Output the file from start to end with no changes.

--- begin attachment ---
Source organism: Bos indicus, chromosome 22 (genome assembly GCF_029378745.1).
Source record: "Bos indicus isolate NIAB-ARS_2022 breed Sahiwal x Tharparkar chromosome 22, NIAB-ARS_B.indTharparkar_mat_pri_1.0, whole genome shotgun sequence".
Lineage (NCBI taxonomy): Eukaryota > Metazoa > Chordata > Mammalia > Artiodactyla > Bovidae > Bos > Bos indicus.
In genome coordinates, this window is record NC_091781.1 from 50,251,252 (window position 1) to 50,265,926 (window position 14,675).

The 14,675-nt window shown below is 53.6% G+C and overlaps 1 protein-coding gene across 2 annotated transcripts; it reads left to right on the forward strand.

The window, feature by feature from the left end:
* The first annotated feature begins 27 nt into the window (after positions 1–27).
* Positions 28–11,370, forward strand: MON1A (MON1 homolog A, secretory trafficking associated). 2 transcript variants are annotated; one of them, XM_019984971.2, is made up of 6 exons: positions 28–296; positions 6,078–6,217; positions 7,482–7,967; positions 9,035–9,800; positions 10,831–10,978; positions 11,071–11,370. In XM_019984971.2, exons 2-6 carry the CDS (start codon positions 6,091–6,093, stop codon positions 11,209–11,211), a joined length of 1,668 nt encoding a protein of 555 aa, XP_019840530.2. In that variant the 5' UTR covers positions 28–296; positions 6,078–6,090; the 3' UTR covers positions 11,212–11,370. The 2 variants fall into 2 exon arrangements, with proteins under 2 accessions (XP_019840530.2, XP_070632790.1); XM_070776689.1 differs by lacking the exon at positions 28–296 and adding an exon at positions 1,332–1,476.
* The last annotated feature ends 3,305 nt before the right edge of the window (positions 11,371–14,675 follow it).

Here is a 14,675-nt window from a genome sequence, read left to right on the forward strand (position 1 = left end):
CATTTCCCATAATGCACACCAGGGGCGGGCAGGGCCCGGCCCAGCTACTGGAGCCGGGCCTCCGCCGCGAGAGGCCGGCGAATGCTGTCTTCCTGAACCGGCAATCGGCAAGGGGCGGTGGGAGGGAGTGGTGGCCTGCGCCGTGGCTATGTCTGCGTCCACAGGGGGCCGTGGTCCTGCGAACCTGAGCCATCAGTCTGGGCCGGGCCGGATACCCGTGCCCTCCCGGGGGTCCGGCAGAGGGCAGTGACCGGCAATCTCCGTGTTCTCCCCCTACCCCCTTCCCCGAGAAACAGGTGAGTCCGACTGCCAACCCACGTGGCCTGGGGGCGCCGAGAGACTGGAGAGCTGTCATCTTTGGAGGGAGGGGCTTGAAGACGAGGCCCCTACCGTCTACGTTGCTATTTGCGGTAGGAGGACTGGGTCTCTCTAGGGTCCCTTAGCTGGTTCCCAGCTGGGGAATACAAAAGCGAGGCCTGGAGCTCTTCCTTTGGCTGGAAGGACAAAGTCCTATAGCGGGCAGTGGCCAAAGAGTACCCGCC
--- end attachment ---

Source organism: Bos indicus, chromosome 22 (genome assembly GCF_029378745.1).
Source record: "Bos indicus isolate NIAB-ARS_2022 breed Sahiwal x Tharparkar chromosome 22, NIAB-ARS_B.indTharparkar_mat_pri_1.0, whole genome shotgun sequence".
Lineage (NCBI taxonomy): Eukaryota > Metazoa > Chordata > Mammalia > Artiodactyla > Bovidae > Bos > Bos indicus.
In genome coordinates, this window is record NC_091781.1 from 50,251,252 (window position 1) to 50,265,926 (window position 14,675).

The 14,675-nt window shown below is 53.6% G+C and overlaps 1 protein-coding gene across 2 annotated transcripts; it reads left to right on the forward strand.

The window, feature by feature from the left end:
* The first annotated feature begins 27 nt into the window (after positions 1–27).
* Positions 28–11,370, forward strand: MON1A (MON1 homolog A, secretory trafficking associated). 2 transcript variants are annotated; one of them, XM_019984971.2, is made up of 6 exons: positions 28–296; positions 6,078–6,217; positions 7,482–7,967; positions 9,035–9,800; positions 10,831–10,978; positions 11,071–11,370. In XM_019984971.2, exons 2-6 carry the CDS (start codon positions 6,091–6,093, stop codon positions 11,209–11,211), a joined length of 1,668 nt encoding a protein of 555 aa, XP_019840530.2. In that variant the 5' UTR covers positions 28–296; positions 6,078–6,090; the 3' UTR covers positions 11,212–11,370. The 2 variants fall into 2 exon arrangements, with proteins under 2 accessions (XP_019840530.2, XP_070632790.1); XM_070776689.1 differs by lacking the exon at positions 28–296 and adding an exon at positions 1,332–1,476.
* The last annotated feature ends 3,305 nt before the right edge of the window (positions 11,371–14,675 follow it).

Here is a 14,675-nt window from a genome sequence, read left to right on the forward strand (position 1 = left end):
CATTTCCCATAATGCACACCAGGGGCGGGCAGGGCCCGGCCCAGCTACTGGAGCCGGGCCTCCGCCGCGAGAGGCCGGCGAATGCTGTCTTCCTGAACCGGCAATCGGCAAGGGGCGGTGGGAGGGAGTGGTGGCCTGCGCCGTGGCTATGTCTGCGTCCACAGGGGGCCGTGGTCCTGCGAACCTGAGCCATCAGTCTGGGCCGGGCCGGATACCCGTGCCCTCCCGGGGGTCCGGCAGAGGGCAGTGACCGGCAATCTCCGTGTTCTCCCCCTACCCCCTTCCCCGAGAAACAGGTGAGTCCGACTGCCAACCCACGTGGCCTGGGGGCGCCGAGAGACTGGAGAGCTGTCATCTTTGGAGGGAGGGGCTTGAAGACGAGGCCCCTACCGTCTACGTTGCTATTTGCGGTAGGAGGACTGGGTCTCTCTAGGGTCCCTTAGCTGGTTCCCAGCTGGGGAATACAAAAGCGAGGCCTGGAGCTCTTCCTTTGGCTGGAAGGACAAAGTCCTATAGCGGGCAGTGGCCAAAGAGTACCCGCC